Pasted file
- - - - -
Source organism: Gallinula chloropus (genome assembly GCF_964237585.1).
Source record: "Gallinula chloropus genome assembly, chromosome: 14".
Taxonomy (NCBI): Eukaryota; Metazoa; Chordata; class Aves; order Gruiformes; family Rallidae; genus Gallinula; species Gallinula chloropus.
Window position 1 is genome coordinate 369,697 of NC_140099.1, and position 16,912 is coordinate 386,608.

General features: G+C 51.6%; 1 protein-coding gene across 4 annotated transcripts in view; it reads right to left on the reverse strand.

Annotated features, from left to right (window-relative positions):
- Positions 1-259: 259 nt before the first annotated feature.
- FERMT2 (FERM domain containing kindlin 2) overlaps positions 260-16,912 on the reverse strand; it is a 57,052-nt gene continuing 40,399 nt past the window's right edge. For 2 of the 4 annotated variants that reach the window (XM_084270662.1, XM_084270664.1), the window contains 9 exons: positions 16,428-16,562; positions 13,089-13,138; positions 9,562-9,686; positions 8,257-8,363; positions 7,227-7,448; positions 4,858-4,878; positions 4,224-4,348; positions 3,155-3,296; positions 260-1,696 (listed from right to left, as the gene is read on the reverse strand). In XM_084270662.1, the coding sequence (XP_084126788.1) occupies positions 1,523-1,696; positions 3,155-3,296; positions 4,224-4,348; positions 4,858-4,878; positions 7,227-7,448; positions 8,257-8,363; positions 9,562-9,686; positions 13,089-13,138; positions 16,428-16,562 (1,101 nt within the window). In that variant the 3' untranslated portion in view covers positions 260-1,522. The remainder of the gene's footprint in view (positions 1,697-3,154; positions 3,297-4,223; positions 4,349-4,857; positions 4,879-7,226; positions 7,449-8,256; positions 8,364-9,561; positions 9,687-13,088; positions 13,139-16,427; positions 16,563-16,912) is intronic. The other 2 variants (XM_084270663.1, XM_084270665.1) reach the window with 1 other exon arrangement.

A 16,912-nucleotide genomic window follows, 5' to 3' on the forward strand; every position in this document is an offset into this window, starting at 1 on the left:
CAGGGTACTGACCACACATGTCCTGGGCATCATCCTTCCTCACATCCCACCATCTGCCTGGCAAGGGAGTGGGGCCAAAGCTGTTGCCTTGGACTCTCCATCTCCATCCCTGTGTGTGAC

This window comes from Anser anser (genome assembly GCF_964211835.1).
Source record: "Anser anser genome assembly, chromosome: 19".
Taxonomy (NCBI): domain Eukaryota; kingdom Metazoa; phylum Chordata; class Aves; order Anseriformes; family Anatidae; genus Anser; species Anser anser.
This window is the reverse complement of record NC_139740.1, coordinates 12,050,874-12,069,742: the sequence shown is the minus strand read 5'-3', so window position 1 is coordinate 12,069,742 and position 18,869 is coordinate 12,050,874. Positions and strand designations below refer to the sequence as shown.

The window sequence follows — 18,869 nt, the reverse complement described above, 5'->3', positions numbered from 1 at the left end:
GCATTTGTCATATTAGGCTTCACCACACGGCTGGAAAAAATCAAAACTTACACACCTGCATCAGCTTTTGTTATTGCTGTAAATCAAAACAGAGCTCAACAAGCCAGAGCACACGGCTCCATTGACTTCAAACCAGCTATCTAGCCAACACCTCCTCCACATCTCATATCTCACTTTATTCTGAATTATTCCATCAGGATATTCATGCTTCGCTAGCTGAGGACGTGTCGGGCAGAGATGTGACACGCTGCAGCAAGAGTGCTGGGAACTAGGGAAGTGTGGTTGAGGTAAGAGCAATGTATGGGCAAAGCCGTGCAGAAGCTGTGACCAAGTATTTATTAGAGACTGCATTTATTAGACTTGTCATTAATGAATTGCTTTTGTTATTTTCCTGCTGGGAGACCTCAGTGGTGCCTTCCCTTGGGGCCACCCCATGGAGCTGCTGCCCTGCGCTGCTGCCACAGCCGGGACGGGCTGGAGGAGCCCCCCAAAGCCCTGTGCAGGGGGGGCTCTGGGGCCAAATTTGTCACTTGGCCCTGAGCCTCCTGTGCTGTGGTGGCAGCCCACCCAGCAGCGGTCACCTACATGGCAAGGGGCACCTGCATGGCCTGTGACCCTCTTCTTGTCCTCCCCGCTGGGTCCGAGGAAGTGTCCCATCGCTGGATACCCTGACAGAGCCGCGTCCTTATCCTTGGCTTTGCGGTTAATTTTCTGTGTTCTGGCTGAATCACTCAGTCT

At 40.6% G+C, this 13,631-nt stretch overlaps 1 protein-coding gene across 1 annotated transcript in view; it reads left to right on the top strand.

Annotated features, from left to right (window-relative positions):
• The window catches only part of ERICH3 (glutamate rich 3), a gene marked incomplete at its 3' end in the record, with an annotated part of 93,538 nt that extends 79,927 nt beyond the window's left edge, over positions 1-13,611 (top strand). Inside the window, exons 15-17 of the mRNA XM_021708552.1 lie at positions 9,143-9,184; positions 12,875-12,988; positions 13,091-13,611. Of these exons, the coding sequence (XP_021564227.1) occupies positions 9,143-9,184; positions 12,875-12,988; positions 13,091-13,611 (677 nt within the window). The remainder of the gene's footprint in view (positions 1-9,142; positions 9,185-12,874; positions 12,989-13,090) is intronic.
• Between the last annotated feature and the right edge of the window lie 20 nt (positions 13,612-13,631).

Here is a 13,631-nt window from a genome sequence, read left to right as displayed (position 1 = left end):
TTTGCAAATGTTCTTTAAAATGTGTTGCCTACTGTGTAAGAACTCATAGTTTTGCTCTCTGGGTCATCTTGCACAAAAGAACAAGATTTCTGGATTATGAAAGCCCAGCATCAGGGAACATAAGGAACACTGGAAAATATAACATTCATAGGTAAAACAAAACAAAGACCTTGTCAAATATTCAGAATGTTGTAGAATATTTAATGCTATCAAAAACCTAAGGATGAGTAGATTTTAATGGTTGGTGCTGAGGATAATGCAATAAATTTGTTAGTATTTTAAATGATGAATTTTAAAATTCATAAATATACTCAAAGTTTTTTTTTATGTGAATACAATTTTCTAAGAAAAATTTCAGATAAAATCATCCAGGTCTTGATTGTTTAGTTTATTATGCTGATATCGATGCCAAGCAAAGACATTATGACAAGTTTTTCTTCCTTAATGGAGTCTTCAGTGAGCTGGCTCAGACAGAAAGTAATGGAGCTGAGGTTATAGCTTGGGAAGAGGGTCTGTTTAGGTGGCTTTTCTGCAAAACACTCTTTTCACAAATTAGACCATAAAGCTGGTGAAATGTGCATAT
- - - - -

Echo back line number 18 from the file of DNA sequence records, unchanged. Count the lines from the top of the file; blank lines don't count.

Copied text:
Annotated features, from left to right (window-relative positions):